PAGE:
The late 1820s and early 1830s, when Balzac entered the literature, was the period of the greatest flowering of the work of romanticism in French literature. The great novel in European literature before the arrival of Balzac had two main genres: a novel of personality – an adventurous hero or a self-deepening, lonely hero and a historical novel.
Balzac departs from both the novel of personality and the historical novel of Walter Scott. He seeks to show the “individualized type”, to give a picture of the whole society, the whole people, the whole of France. Not a legend about the past, but a picture of the present, an artistic portrait of bourgeois society, is at the center of his creative attention.
Not a heroic person and not a demonic nature, not a historical act, but a modern bourgeois society, France of the July monarchy – this is the main literary theme of the era. In place of the novel, the task of which is to give in-depth experiences of the individual, Balzac puts the novel about social mores, in place of historical novels – the artistic history of post-revolutionary France.
Honoré de Balzac (/ˈbælzæk/ BAL-zak, more commonly US: /ˈbɔːl-/ BAWL-, French: [ɔnɔʁe d(ə) balzak]; born Honoré Balzac; 20 May 1799 – 18 August 1850) was a French novelist and playwright. The novel sequence La Comédie humaine, which presents a panorama of post-Napoleonic French life, is generally viewed as his magnum opus.
Owing to his keen observation of detail and unfiltered representation of society, Balzac is regarded as one of the founders of realism in European literature. He is renowned for his multi-faceted characters; even his lesser characters are complex, morally ambiguous and fully human. Inanimate objects are imbued with character as well; the city of Paris, a backdrop for much of his writing, takes on many human qualities. His writing influenced many famous writers, including the novelists Émile Zola, Charles Dickens, Gustave Flaubert, and Henry James, filmmakers François Truffaut and Jacques Rivette, and philosophers such as Friedrich Engels and Karl Marx. Many of Balzac’s works have been made into films and continue to inspire other writers.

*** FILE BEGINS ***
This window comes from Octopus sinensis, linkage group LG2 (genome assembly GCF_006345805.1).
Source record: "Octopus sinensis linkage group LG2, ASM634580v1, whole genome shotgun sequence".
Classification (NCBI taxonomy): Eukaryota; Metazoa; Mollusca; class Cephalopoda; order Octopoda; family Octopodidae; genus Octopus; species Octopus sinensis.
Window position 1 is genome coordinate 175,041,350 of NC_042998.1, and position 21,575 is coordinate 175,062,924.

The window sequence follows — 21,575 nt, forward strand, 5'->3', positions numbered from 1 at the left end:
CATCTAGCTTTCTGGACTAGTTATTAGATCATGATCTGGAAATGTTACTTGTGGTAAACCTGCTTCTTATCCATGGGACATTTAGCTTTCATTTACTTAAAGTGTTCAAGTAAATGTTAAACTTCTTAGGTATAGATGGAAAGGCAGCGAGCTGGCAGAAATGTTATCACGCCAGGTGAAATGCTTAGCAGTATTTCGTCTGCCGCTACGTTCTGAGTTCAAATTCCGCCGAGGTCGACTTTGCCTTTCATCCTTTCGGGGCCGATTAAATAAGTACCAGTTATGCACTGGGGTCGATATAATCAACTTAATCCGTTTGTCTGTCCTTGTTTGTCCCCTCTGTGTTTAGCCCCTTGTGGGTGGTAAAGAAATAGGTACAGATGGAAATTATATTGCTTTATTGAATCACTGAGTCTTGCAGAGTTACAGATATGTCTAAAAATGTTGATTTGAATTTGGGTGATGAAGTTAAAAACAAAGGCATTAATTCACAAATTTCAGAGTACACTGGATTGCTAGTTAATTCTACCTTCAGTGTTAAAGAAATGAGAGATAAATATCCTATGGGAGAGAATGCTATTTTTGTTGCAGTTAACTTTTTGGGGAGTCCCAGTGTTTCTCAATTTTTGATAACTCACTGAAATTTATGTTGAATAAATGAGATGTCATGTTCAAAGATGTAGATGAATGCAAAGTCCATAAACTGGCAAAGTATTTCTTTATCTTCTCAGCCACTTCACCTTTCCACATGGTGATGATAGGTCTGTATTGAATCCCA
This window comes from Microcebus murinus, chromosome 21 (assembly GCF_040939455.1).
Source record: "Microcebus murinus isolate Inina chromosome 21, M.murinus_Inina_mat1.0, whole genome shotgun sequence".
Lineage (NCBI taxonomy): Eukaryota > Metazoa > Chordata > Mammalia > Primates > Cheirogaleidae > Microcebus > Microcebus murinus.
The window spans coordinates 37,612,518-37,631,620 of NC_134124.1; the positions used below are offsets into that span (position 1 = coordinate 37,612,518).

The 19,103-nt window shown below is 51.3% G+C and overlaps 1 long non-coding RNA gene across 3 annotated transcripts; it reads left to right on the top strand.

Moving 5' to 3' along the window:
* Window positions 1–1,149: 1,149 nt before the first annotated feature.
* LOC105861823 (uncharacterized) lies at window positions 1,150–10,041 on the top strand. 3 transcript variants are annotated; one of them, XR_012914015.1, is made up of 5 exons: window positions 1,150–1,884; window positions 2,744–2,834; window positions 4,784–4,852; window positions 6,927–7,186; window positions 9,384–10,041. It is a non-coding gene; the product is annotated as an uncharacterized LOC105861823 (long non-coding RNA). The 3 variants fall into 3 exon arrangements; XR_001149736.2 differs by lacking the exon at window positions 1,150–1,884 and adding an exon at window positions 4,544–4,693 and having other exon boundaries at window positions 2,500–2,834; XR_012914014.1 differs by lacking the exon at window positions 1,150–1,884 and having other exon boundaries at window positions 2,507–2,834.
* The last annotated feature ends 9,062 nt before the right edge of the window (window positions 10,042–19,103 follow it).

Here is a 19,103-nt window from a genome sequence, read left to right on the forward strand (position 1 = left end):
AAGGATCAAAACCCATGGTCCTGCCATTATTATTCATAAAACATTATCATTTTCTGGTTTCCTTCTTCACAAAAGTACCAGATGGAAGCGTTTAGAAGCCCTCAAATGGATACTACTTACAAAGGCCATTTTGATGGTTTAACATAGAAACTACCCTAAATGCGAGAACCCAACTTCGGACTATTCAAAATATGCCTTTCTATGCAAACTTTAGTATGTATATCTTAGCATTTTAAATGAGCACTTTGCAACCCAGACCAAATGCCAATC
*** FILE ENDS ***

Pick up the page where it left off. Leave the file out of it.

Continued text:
An enthusiastic reader and independent thinker as a child, Balzac had trouble adapting to the teaching style of his grammar school. His willful nature caused trouble throughout his life and frustrated his ambitions to succeed in the world of business. When he finished school, Balzac was apprenticed in a law office, but he turned his back on the study of law after wearying of its inhumanity and banal routine. Before and during his career as a writer, he attempted to be a publisher, printer, businessman, critic, and politician; he failed in all of these efforts. La Comédie Humaine reflects his real-life difficulties, and includes scenes from his own experience.
Balzac suffered from health problems throughout his life, possibly owing to his intense writing schedule. His relationship with his family was often strained by financial and personal drama, and he lost more than one friend over critical reviews. In 1850, Balzac married Ewelina Hańska, a Polish aristocrat and his longtime love; he died in Paris five months later.